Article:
Like most people in Scotland, I have been thinking a lot about nationalism over the last few years. Scottish politics has been dominated by the independence debate, a state of affairs which shows no sign of receding; last week’s election merely confirmed this trend, seeing the Scottish Parliament dominated by the Scottish National Party and the unashamedly pro-British Conservative Party.
I am particularly interested in the positions taken by parties with a clear stance on the debate yet who do not identify as nationalists – most prominently, Labour and the Greens. Most Green activists recognise they are allied to a nationalistic cause in pursuing independence, but justify this ambition by emphasising the possibilities for social justice and decentralisation independence could bring. Labour, however, has seemed to portray itself as fighting against an exclusively nationalistic cause. Their support for the Union rests on the possibilities of pooling and sharing resources and workers’ solidarity across the British state. This is a completely valid and perhaps even noble outlook – although not one I find very convincing – but it is not, at its heart, anti-nationalist.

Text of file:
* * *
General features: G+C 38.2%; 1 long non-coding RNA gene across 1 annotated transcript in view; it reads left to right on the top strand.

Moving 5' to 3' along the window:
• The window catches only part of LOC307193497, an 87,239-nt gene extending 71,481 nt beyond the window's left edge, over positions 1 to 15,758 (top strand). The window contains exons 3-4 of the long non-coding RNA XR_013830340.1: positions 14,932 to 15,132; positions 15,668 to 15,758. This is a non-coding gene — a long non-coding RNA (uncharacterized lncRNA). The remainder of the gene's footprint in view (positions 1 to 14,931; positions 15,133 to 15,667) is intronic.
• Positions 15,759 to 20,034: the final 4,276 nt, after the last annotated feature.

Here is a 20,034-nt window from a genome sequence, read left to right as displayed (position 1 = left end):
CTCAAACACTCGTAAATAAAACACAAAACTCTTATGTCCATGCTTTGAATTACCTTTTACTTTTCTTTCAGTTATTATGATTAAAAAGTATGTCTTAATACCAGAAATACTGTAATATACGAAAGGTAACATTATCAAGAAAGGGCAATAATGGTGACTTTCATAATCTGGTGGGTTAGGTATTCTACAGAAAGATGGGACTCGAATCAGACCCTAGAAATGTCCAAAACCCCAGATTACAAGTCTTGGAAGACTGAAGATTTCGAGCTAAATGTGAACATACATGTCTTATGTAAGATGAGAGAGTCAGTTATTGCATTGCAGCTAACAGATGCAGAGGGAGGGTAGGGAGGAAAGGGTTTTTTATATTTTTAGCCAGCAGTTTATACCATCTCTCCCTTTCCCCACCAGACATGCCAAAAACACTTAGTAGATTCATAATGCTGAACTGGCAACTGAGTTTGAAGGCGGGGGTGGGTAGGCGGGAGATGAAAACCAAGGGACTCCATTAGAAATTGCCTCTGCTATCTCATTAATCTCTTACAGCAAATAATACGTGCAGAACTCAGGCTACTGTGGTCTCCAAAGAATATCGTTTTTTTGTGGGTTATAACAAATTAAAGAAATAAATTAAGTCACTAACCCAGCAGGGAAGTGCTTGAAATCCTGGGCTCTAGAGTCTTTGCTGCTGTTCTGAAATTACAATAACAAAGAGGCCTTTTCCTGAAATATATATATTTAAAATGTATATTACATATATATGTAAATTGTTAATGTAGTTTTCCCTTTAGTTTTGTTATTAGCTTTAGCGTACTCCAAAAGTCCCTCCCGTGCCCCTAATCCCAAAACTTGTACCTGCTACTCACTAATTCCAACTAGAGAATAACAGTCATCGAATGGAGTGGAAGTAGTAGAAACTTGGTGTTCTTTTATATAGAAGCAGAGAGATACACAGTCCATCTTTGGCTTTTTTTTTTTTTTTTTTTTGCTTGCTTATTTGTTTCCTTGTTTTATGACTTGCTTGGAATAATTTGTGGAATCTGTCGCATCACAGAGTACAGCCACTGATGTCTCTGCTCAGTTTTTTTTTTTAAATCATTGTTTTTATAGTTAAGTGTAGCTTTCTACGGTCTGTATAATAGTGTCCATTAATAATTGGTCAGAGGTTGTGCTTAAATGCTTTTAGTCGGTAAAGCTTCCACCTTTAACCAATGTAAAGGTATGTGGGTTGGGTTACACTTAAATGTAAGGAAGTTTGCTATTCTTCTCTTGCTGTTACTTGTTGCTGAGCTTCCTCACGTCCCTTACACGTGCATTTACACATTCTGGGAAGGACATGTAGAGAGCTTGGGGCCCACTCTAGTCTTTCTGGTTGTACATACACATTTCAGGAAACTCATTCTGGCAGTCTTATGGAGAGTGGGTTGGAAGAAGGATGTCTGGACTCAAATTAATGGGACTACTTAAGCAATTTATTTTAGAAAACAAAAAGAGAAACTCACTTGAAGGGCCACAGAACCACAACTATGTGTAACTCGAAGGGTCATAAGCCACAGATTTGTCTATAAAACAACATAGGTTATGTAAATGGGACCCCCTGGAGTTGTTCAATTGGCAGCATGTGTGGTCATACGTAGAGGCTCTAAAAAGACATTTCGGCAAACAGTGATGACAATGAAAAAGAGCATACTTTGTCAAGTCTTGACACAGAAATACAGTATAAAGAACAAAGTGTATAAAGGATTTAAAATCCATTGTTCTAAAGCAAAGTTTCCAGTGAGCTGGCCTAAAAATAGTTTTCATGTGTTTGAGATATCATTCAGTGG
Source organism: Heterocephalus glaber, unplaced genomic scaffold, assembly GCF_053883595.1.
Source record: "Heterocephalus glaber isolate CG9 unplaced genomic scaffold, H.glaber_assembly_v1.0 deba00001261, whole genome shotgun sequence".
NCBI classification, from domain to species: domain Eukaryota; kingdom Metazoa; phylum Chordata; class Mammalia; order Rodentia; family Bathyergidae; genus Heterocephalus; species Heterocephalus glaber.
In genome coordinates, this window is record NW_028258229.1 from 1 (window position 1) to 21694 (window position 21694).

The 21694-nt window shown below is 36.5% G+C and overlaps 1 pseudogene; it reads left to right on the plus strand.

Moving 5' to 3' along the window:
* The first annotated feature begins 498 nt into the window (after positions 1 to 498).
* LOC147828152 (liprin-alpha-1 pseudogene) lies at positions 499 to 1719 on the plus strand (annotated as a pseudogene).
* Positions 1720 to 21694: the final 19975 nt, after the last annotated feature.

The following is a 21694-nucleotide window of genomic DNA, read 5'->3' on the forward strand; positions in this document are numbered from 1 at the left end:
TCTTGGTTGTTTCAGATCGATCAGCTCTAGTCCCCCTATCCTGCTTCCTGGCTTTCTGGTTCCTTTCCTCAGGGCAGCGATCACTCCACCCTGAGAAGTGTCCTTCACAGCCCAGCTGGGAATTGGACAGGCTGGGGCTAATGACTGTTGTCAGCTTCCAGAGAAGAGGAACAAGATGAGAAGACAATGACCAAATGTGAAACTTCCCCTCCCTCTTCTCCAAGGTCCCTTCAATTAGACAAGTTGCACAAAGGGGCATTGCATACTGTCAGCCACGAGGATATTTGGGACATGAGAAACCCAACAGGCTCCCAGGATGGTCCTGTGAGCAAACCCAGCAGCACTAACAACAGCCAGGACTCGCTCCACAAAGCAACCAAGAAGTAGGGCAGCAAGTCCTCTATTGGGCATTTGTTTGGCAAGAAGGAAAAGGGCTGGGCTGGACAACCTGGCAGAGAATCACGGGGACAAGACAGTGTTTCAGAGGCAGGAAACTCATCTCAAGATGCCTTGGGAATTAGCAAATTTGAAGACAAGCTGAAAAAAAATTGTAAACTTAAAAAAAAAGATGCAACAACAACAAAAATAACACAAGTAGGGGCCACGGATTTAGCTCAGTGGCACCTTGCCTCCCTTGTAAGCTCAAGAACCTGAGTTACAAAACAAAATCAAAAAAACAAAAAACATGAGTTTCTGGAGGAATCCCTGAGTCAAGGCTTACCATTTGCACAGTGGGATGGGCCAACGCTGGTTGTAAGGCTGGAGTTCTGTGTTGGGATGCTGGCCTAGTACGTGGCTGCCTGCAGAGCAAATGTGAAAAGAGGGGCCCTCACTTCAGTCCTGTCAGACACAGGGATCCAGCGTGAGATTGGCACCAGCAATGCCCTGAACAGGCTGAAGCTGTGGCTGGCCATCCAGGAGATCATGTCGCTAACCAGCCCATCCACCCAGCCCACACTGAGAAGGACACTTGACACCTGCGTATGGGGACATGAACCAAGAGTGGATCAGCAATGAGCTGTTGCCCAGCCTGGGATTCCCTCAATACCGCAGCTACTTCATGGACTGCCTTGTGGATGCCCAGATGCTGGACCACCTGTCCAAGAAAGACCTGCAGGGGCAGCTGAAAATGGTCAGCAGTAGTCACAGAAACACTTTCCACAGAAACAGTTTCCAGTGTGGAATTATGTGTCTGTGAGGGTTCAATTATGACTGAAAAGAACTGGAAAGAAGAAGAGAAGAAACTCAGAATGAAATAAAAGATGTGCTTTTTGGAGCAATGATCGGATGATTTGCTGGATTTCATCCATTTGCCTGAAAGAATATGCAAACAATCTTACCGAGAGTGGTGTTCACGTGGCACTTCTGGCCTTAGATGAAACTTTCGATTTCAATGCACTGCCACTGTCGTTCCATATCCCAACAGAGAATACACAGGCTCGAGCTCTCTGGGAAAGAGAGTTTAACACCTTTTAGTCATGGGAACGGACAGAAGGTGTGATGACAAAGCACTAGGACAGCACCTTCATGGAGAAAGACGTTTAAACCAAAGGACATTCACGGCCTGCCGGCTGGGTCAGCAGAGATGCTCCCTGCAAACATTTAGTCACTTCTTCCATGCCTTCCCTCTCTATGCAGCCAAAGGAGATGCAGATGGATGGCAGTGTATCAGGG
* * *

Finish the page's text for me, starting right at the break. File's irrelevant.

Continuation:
To be anti-nationalist, the British state the Labour Party supports would have to be a non-nationalistic identity, whereas it instead, like most states, derives legitimacy from continually-enforced state nationalism. The only difference is that this nationalism is British rather than Scottish. Many in Labour pretend the debate in Scotland is between nationalism and anti-nationalism rather than between two competing nationalisms. This is why I have found Labour’s position so unconvincing and disingenuous in recent years; they have presented the Union as an entity which supersedes ‘petty nationalism’ rather than advancing its own variety of it, while the Greens on the other side of the debate have had to constantly defend their association with a nationalist cause. If you support either an independent Scotland or a British state you are supporting a nationalist cause, even if for non-nationalistic reasons. The only anti-nationalist position would be to advocate a stateless society – or, perhaps, a federal European/world state which dissolves national boundaries.
By writing this short ramble I don’t mean to argue there is no valid basis for support of the Union, just as I believe there is a valid basis for supporting Scottish independence. What is not valid is to contrast this debate as one between the forces of nationalism and of opposition to nationalism; whether we like it or not, two nationalisms are in fierce competition for Scotland’s future. Each side is supported by genuine non-nationalist arguments and viewpoints, but it is dishonest to claim these avoid propping up a nationalist vision for statehood.